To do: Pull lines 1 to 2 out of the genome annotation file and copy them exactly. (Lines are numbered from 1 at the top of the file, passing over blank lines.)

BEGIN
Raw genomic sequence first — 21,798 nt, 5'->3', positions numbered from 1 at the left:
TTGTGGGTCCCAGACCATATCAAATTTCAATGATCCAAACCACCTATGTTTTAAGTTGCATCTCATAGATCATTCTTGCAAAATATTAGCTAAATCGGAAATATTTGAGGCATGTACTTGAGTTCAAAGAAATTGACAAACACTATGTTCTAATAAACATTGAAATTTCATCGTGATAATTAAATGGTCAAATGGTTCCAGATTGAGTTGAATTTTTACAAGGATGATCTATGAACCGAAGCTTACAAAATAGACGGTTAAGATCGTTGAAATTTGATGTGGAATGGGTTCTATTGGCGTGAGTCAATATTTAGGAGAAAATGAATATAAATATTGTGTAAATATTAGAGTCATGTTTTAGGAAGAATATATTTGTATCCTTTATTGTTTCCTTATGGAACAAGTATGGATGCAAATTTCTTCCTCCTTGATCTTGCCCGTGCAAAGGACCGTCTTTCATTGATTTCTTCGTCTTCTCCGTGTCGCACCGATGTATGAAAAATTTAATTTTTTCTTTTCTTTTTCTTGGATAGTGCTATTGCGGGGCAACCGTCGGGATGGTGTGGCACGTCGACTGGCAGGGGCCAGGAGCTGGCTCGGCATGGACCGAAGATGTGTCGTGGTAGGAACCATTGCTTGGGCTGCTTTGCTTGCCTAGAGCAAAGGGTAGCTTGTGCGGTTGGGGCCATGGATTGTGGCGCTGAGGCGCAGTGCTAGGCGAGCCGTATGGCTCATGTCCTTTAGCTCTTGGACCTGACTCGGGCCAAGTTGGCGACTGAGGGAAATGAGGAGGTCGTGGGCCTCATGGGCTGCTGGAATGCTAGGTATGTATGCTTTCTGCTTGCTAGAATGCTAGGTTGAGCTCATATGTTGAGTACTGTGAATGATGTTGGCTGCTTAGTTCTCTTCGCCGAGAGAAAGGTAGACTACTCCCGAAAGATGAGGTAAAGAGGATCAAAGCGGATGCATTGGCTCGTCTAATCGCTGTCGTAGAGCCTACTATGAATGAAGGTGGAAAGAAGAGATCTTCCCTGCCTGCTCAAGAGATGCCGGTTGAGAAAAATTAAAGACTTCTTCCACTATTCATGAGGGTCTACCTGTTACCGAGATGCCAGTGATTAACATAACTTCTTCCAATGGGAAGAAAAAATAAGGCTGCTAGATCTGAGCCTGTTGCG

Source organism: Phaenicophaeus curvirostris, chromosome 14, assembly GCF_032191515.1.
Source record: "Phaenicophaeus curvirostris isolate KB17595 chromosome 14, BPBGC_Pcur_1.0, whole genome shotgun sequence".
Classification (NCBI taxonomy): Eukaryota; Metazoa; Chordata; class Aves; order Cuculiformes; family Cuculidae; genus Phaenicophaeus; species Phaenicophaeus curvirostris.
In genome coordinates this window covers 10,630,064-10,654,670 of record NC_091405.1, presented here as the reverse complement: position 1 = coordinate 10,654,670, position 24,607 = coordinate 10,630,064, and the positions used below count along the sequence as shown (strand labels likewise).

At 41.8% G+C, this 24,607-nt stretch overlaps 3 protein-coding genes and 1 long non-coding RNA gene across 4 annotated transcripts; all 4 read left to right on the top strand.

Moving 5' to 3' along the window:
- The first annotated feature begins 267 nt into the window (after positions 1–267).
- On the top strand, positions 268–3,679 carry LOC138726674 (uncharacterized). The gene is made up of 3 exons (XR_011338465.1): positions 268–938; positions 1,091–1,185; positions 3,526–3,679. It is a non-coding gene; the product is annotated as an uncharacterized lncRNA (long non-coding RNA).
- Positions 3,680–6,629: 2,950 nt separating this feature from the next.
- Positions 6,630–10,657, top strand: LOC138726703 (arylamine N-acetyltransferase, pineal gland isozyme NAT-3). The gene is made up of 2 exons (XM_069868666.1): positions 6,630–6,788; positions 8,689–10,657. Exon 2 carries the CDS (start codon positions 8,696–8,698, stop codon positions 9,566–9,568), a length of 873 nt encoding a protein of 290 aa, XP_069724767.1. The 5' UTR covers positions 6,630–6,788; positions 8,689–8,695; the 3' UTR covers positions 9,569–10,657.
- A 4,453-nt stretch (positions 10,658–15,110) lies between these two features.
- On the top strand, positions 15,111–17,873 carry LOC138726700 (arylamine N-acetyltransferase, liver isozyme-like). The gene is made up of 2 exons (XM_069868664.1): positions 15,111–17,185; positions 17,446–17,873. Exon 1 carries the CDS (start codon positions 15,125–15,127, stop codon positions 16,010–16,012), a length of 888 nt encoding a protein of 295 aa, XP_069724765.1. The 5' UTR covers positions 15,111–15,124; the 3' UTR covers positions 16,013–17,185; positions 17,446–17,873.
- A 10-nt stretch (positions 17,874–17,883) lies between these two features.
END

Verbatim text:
Raw genomic sequence first — 21,798 nt, 5'->3', positions numbered from 1 at the left:
TTGTGGGTCCCAGACCATATCAAATTTCAATGATCCAAACCACCTATGTTTTAAGTTGCATCTCATAGATCATTCTTGCAAAATATTAGCTAAATCGGAAATATTTGAGGCATGTACTTGAGTTCAAAGAAATTGACAAACACTATGTTCTAATAAACATTGAAATTTCATCGTGATAATTAAATGGTCAAATGGTTCCAGATTGAGTTGAATTTTTACAAGGATGATCTATGAACCGAAGCTTACAAAATAGACGGTTAAGATCGTTGAAATTTGATGTGGAATGGGTTCTATTGGCGTGAGTCAATATTTAGGAGAAAATGAATATAAATATTGTGTAAATATTAGAGTCATGTTTTAGGAAGAATATATTTGTATCCTTTATTGTTTCCTTATGGAACAAGTATGGATGCAAATTTCTTCCTCCTTGATCTTGCCCGTGCAAAGGACCGTCTTTCATTGATTTCTTCGTCTTCTCCGTGTCGCACCGATGTATGAAAAATTTAATTTTTTCTTTTCTTTTTCTTGGATAGTGCTATTGCGGGGCAACCGTCGGGATGGTGTGGCACGTCGACTGGCAGGGGCCAGGAGCTGGCTCGGCATGGACCGAAGATGTGTCGTGGTAGGAACCATTGCTTGGGCTGCTTTGCTTGCCTAGAGCAAAGGGTAGCTTGTGCGGTTGGGGCCATGGATTGTGGCGCTGAGGCGCAGTGCTAGGCGAGCCGTATGGCTCATGTCCTTTAGCTCTTGGACCTGACTCGGGCCAAGTTGGCGACTGAGGGAAATGAGGAGGTCGTGGGCCTCATGGGCTGCTGGAATGCTAGGTATGTATGCTTTCTGCTTGCTAGAATGCTAGGTTGAGCTCATATGTTGAGTACTGTGAATGATGTTGGCTGCTTAGTTCTCTTCGCCGAGAGAAAGGTAGACTACTCCCGAAAGATGAGGTAAAGAGGATCAAAGCGGATGCATTGGCTCGTCTAATCGCTGTCGTAGAGCCTACTATGAATGAAGGTGGAAAGAAGAGATCTTCCCTGCCTGCTCAAGAGATGCCGGTTGAGAAAAATTAAAGACTTCTTCCACTATTCATGAGGGTCTACCTGTTACCGAGATGCCAGTGATTAACATAACTTCTTCCAATGGGAAGAAAAAATAAGGCTGCTAGATCTGAGCCTGTTGCG